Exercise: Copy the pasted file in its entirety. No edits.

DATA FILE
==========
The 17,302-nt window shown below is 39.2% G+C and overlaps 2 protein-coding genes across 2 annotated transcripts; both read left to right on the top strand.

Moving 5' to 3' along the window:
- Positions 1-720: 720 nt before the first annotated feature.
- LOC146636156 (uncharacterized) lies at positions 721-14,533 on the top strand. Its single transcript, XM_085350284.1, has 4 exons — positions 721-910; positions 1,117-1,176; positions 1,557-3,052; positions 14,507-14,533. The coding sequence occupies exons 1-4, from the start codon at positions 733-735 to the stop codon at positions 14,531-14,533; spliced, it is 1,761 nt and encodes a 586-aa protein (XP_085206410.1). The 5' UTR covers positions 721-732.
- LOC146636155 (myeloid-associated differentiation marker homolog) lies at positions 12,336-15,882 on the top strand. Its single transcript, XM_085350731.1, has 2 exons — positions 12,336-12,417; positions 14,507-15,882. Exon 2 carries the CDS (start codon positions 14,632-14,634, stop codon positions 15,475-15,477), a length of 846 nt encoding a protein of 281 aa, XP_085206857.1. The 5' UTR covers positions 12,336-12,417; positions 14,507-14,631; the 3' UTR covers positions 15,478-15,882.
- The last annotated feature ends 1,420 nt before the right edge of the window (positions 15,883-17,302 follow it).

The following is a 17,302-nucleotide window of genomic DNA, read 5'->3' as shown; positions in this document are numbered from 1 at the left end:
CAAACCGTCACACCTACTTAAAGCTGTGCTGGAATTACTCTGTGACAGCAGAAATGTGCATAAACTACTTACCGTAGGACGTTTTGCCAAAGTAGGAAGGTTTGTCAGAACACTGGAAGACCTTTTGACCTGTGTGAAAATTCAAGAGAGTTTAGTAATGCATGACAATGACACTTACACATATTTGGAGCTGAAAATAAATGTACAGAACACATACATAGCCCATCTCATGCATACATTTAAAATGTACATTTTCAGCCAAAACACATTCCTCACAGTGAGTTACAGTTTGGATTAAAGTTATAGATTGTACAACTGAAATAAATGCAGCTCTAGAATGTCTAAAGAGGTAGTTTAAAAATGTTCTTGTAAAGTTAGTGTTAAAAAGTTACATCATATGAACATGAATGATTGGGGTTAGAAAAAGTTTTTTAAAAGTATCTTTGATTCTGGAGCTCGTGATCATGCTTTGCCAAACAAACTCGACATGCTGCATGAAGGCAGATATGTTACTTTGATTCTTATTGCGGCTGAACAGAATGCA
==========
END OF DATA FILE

The 17,302-nt window shown below is 39.2% G+C and overlaps 2 protein-coding genes across 2 annotated transcripts; both read left to right on the top strand.

Moving 5' to 3' along the window:
- Positions 1-720: 720 nt before the first annotated feature.
- LOC146636156 (uncharacterized) lies at positions 721-14,533 on the top strand. Its single transcript, XM_085350284.1, has 4 exons — positions 721-910; positions 1,117-1,176; positions 1,557-3,052; positions 14,507-14,533. The coding sequence occupies exons 1-4, from the start codon at positions 733-735 to the stop codon at positions 14,531-14,533; spliced, it is 1,761 nt and encodes a 586-aa protein (XP_085206410.1). The 5' UTR covers positions 721-732.
- LOC146636155 (myeloid-associated differentiation marker homolog) lies at positions 12,336-15,882 on the top strand. Its single transcript, XM_085350731.1, has 2 exons — positions 12,336-12,417; positions 14,507-15,882. Exon 2 carries the CDS (start codon positions 14,632-14,634, stop codon positions 15,475-15,477), a length of 846 nt encoding a protein of 281 aa, XP_085206857.1. The 5' UTR covers positions 12,336-12,417; positions 14,507-14,631; the 3' UTR covers positions 15,478-15,882.
- The last annotated feature ends 1,420 nt before the right edge of the window (positions 15,883-17,302 follow it).

The following is a 17,302-nucleotide window of genomic DNA, read 5'->3' as shown; positions in this document are numbered from 1 at the left end:
CAAACCGTCACACCTACTTAAAGCTGTGCTGGAATTACTCTGTGACAGCAGAAATGTGCATAAACTACTTACCGTAGGACGTTTTGCCAAAGTAGGAAGGTTTGTCAGAACACTGGAAGACCTTTTGACCTGTGTGAAAATTCAAGAGAGTTTAGTAATGCATGACAATGACACTTACACATATTTGGAGCTGAAAATAAATGTACAGAACACATACATAGCCCATCTCATGCATACATTTAAAATGTACATTTTCAGCCAAAACACATTCCTCACAGTGAGTTACAGTTTGGATTAAAGTTATAGATTGTACAACTGAAATAAATGCAGCTCTAGAATGTCTAAAGAGGTAGTTTAAAAATGTTCTTGTAAAGTTAGTGTTAAAAAGTTACATCATATGAACATGAATGATTGGGGTTAGAAAAAGTTTTTTAAAAGTATCTTTGATTCTGGAGCTCGTGATCATGCTTTGCCAAACAAACTCGACATGCTGCATGAAGGCAGATATGTTACTTTGATTCTTATTGCGGCTGAACAGAATGCA